Cell phones will be banned in schools in England from January as part of plans being considered by the government, I can reveal.
The news came as England’s Children’s Commissioner Dame Rachel de Souza lined up behind ministers in support of a ban.
Last week, Education Secretary Gavin Williamson launched a consultation on behavior in schools that will examine the possibility of “creating cell-free days.”
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While waiting for the result of the consultation, I understands that ministers intend to introduce the ban in 2022.
The Ministry of Education believes the ban is best introduced at the start of a new term. But with the consultation lasting six weeks and schools needing time to update their policies, September of this year is likely to come too early for measurement.
Instead, ministers are targeting January or after the Easter break for the policy to take effect.
Addressed exclusively to IDame Rachel has said she supports Mr Williamson’s plan to officially exclude smartphones from schools.
“The new movement is useful,” she said. “I think that’s generally a positive thing, it’s something that a lot of us have been doing for a while and I think there is a general wave of support for it.
“If you look at France, they’ve had a mobile phone ban in place for three years and I think it went really well. It’s a bit of a non-issue and I’m pretty sure it will be like that here. ”
Until last year, Dame Rachel was Managing Director of the Inspiration Trust, a chain of academies in the east of England, where students are required to keep phones off and away.
She said any ban in England would likely go in the same direction, with “smartphones that can be connected to Wi-Fi to be left at home, or not to be used or taken out of the bag during school hours.”
While parents would still be allowed to give their kids smartphones, Dame Rachel suggested they could give them an old-fashioned “brick phone” instead.
“It is the distraction in the school provided by this Internet connection and all the damage that can accompany it [that’s the problem], “she said.” We know a lot of underage kids access things they shouldn’t on the Internet, and frankly keep it out of school. ”
Banning phones in school “would take the pressure off parents a bit as increasingly younger children have to buy these phones which are not cheap,” she said. It would also help “the local police not to let children go to school and come back from school with hundreds of books of wearable technology that could easily be a target for pickpockets,” she said. .
Some school leaders objected to Mr Williamson’s position as an attack on their autonomy, while others said phones had a role to play in schools so that teachers could teach young people how to use them. use responsibly.
However, Dame Rachel has stated that she does not accept any of these arguments.
“I’m very pro self-reliance… but something like that just makes sense, and when things work really well, it’s good to take them nationwide.” [level], is not it ?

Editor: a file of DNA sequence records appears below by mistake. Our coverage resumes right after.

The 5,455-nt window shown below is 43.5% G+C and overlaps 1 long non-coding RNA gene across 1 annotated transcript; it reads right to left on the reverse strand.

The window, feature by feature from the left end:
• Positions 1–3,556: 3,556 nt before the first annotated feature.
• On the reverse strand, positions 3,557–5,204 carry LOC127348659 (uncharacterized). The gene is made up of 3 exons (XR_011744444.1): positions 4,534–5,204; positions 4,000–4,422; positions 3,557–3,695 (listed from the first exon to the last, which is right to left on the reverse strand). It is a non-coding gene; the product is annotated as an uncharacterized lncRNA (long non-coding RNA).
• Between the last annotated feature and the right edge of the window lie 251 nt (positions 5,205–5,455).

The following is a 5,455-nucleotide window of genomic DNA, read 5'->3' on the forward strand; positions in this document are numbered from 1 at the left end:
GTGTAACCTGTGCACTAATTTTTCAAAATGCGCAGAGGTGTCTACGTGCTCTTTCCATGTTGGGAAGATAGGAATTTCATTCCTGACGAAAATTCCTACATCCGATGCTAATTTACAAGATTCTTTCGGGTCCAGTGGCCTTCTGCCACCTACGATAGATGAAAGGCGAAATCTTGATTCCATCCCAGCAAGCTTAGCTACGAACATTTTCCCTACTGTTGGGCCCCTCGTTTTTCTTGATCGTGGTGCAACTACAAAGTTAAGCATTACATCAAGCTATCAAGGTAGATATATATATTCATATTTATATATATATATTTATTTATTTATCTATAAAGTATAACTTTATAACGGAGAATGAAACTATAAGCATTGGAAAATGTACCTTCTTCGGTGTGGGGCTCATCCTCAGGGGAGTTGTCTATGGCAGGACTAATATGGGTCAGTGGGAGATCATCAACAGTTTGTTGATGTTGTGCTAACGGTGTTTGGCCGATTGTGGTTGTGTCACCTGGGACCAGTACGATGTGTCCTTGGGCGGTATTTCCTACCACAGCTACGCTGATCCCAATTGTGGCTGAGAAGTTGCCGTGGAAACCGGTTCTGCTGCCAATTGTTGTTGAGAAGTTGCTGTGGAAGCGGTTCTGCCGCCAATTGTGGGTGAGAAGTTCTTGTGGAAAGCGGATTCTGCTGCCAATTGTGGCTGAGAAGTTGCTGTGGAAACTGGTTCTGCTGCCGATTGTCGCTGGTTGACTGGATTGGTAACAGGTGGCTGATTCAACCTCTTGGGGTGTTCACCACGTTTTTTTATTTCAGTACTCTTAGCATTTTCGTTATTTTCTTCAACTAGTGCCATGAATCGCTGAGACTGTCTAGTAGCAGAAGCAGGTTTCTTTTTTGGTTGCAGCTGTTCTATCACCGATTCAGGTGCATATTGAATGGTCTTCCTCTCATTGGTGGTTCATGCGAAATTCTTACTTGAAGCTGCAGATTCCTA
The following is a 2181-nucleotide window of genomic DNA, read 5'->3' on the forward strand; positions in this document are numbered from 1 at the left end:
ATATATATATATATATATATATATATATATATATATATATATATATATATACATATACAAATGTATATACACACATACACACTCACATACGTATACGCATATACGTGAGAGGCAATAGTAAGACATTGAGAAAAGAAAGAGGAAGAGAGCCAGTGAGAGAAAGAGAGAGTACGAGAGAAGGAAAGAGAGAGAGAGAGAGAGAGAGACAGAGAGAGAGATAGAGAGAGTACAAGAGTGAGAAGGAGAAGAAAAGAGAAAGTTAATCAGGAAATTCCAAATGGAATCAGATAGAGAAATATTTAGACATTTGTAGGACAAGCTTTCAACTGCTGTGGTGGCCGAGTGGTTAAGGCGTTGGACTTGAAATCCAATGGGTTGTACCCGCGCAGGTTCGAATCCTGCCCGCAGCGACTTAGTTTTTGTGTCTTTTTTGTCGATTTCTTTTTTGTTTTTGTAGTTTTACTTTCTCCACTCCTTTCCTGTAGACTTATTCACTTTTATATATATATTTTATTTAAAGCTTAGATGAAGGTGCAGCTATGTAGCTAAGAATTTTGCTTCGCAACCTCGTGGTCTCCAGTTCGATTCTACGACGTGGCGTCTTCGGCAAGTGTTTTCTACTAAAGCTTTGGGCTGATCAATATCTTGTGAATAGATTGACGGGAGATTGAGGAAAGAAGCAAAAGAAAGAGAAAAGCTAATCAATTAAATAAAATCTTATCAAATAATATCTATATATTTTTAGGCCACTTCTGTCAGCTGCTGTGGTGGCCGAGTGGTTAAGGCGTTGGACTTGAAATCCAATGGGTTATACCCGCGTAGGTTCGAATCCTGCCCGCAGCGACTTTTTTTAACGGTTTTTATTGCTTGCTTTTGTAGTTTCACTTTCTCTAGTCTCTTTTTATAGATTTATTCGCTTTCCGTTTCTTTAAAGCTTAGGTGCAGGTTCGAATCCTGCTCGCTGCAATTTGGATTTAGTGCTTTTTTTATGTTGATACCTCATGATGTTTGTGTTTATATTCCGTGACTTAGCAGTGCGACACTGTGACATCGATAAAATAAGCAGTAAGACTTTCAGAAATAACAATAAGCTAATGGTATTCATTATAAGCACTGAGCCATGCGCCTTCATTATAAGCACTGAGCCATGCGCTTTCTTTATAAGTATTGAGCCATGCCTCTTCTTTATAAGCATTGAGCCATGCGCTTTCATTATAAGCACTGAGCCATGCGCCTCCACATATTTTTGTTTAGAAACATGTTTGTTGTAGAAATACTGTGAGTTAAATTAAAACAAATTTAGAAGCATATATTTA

“Teaching responsibility is really important, but I don’t think it has to go with cell phones in school. ”
Dame Rachel, who was asked by ministers to advise them on protecting children from harm online, said more needs to be done to prevent young people from accessing social media and websites for underage adults.
“I think age verification is a huge problem that needs to be addressed and can be solved and the lack of proper age verification mechanisms causes all kinds of problems,” she said. .
“We’re talking with all the tech companies about how they can prevent underage children from accessing their social media sites and what they can do to keep kids safe, and I’m pushing for verification. age.”
The government should provide more money for remedial education as part of the spending review, the children’s commissioner said.
Last month Boris Johnson announced a £ 1.4bn catch-up plan, bringing the total funding allocated to date to £ 3.1bn.
However, the move resulted in the resignation of the Prime Minister’s Education Restoration Commissioner, Sir Kevan Collins, who said a package worth £ 15bn was needed.
Dame Rachel de Souza said I: “First of all, I think we have to recognize that the money that came in is more money than ever outside of an expenditure review… [that’s a] very good start.
She continued, “I think there will definitely be a need [for more money] over the next couple of years, and I think it’s about being very forensic about what we need and who needs it.
“I go to some schools where they’re absolutely on top of that, and I hear from other principals and other schools where they’re really stretched out and I think especially if you’re not in a family of. schools where services can be centrally regulated, this has been really difficult.
“Of course, I will support the investment in remedial education.”
Dame Rachel added that some of her “biggest concerns” were “in the early years when children lacked speech and language development.”